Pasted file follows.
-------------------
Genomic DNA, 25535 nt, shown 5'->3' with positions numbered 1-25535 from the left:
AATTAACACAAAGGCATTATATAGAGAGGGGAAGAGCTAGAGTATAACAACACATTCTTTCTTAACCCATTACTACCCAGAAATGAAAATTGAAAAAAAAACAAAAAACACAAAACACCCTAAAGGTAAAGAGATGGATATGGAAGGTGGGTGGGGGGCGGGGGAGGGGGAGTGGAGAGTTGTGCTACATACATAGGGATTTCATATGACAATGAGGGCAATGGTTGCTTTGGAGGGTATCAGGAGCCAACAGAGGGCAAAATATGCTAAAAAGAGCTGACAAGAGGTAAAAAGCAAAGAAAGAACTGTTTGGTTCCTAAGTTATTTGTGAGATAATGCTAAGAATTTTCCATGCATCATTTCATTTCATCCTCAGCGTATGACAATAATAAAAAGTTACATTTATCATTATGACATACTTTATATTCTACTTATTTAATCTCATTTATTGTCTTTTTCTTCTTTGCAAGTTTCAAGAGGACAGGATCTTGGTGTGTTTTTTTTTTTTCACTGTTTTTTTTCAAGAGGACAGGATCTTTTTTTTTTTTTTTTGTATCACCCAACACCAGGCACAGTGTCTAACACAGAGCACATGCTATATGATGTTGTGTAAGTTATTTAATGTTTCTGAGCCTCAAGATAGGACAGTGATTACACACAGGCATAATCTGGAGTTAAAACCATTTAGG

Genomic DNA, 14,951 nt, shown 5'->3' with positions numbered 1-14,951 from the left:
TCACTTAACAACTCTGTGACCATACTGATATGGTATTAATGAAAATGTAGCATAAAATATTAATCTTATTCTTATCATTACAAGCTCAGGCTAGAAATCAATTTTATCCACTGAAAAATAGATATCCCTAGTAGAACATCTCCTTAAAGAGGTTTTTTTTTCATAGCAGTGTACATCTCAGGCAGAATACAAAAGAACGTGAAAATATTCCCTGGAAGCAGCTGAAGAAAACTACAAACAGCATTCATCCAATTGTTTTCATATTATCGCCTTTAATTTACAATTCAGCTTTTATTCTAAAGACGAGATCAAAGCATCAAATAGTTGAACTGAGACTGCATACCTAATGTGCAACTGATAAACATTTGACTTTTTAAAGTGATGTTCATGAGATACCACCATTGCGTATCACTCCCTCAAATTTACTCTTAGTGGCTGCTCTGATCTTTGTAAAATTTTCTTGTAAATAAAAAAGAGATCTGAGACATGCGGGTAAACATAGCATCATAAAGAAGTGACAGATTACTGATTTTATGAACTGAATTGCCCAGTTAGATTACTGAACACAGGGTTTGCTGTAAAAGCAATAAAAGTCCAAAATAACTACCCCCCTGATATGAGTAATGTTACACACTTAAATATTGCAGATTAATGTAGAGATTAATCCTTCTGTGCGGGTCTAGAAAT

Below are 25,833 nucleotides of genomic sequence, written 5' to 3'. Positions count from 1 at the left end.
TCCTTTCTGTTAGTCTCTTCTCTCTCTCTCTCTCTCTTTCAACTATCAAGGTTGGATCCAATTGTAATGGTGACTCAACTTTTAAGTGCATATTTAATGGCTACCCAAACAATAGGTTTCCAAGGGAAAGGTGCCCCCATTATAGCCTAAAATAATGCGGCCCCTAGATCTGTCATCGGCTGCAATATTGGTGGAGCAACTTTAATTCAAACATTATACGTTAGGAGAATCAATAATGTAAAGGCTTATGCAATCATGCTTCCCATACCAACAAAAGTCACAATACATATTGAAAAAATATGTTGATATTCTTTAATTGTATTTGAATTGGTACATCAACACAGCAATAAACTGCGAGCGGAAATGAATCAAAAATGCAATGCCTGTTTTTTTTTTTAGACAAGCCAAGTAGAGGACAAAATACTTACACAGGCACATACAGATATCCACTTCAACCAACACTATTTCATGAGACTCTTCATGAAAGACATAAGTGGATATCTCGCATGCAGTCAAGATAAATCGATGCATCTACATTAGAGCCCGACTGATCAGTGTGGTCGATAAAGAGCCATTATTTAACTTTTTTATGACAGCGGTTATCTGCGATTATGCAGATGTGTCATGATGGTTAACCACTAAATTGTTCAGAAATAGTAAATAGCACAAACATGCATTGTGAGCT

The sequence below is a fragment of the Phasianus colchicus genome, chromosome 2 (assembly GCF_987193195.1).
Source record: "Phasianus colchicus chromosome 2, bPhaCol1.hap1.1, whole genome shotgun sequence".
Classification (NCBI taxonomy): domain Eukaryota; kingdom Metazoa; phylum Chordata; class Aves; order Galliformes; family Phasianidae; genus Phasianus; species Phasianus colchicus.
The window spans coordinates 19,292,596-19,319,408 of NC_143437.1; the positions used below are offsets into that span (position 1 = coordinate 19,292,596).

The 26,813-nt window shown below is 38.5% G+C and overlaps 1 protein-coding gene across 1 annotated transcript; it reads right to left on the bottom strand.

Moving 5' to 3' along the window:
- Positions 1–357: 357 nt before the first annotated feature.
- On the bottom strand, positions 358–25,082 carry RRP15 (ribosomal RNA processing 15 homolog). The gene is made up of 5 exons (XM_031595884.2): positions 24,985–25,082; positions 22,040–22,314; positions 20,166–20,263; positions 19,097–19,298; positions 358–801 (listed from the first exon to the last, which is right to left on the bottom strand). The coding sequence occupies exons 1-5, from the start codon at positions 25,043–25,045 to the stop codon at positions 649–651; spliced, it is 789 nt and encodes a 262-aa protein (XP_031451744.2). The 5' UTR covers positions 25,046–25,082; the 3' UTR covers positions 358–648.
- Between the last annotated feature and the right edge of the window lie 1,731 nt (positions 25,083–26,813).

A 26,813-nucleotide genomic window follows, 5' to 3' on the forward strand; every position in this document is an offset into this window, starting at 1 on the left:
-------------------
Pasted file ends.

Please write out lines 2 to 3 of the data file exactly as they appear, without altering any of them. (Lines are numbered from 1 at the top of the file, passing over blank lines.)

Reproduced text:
AATTAACACAAAGGCATTATATAGAGAGGGGAAGAGCTAGAGTATAACAACACATTCTTTCTTAACCCATTACTACCCAGAAATGAAAATTGAAAAAAAAACAAAAAACACAAAACACCCTAAAGGTAAAGAGATGGATATGGAAGGTGGGTGGGGGGCGGGGGAGGGGGAGTGGAGAGTTGTGCTACATACATAGGGATTTCATATGACAATGAGGGCAATGGTTGCTTTGGAGGGTATCAGGAGCCAACAGAGGGCAAAATATGCTAAAAAGAGCTGACAAGAGGTAAAAAGCAAAGAAAGAACTGTTTGGTTCCTAAGTTATTTGTGAGATAATGCTAAGAATTTTCCATGCATCATTTCATTTCATCCTCAGCGTATGACAATAATAAAAAGTTACATTTATCATTATGACATACTTTATATTCTACTTATTTAATCTCATTTATTGTCTTTTTCTTCTTTGCAAGTTTCAAGAGGACAGGATCTTGGTGTGTTTTTTTTTTTTCACTGTTTTTTTTCAAGAGGACAGGATCTTTTTTTTTTTTTTTTGTATCACCCAACACCAGGCACAGTGTCTAACACAGAGCACATGCTATATGATGTTGTGTAAGTTATTTAATGTTTCTGAGCCTCAAGATAGGACAGTGATTACACACAGGCATAATCTGGAGTTAAAACCATTTAGG

Genomic DNA, 14,951 nt, shown 5'->3' with positions numbered 1-14,951 from the left: